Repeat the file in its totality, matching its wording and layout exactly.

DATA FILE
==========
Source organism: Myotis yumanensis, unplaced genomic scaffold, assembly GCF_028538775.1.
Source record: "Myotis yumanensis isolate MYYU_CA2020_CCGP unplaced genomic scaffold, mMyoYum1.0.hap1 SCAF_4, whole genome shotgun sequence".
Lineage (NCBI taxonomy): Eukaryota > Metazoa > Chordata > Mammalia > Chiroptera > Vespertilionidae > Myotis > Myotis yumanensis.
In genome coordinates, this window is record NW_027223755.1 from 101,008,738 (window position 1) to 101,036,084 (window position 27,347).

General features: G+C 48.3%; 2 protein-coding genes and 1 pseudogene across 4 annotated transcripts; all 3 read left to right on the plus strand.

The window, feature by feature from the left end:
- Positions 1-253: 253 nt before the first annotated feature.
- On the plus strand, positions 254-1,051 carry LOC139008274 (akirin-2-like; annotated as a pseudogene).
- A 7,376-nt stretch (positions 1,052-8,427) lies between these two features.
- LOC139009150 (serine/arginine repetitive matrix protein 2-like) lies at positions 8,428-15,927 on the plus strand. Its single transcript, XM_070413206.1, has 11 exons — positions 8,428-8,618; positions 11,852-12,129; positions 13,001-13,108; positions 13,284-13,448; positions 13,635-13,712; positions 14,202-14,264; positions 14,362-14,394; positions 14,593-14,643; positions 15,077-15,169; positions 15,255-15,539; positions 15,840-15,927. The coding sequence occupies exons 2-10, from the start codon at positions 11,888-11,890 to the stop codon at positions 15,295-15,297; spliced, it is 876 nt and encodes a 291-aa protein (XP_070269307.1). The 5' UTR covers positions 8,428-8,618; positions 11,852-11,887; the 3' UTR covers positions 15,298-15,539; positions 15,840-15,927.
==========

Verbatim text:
Source organism: Myotis yumanensis, unplaced genomic scaffold, assembly GCF_028538775.1.
Source record: "Myotis yumanensis isolate MYYU_CA2020_CCGP unplaced genomic scaffold, mMyoYum1.0.hap1 SCAF_4, whole genome shotgun sequence".
Lineage (NCBI taxonomy): Eukaryota > Metazoa > Chordata > Mammalia > Chiroptera > Vespertilionidae > Myotis > Myotis yumanensis.
In genome coordinates, this window is record NW_027223755.1 from 101,008,738 (window position 1) to 101,036,084 (window position 27,347).

General features: G+C 48.3%; 2 protein-coding genes and 1 pseudogene across 4 annotated transcripts; all 3 read left to right on the plus strand.

The window, feature by feature from the left end:
- Positions 1-253: 253 nt before the first annotated feature.
- On the plus strand, positions 254-1,051 carry LOC139008274 (akirin-2-like; annotated as a pseudogene).
- A 7,376-nt stretch (positions 1,052-8,427) lies between these two features.
- LOC139009150 (serine/arginine repetitive matrix protein 2-like) lies at positions 8,428-15,927 on the plus strand. Its single transcript, XM_070413206.1, has 11 exons — positions 8,428-8,618; positions 11,852-12,129; positions 13,001-13,108; positions 13,284-13,448; positions 13,635-13,712; positions 14,202-14,264; positions 14,362-14,394; positions 14,593-14,643; positions 15,077-15,169; positions 15,255-15,539; positions 15,840-15,927. The coding sequence occupies exons 2-10, from the start codon at positions 11,888-11,890 to the stop codon at positions 15,295-15,297; spliced, it is 876 nt and encodes a 291-aa protein (XP_070269307.1). The 5' UTR covers positions 8,428-8,618; positions 11,852-11,887; the 3' UTR covers positions 15,298-15,539; positions 15,840-15,927.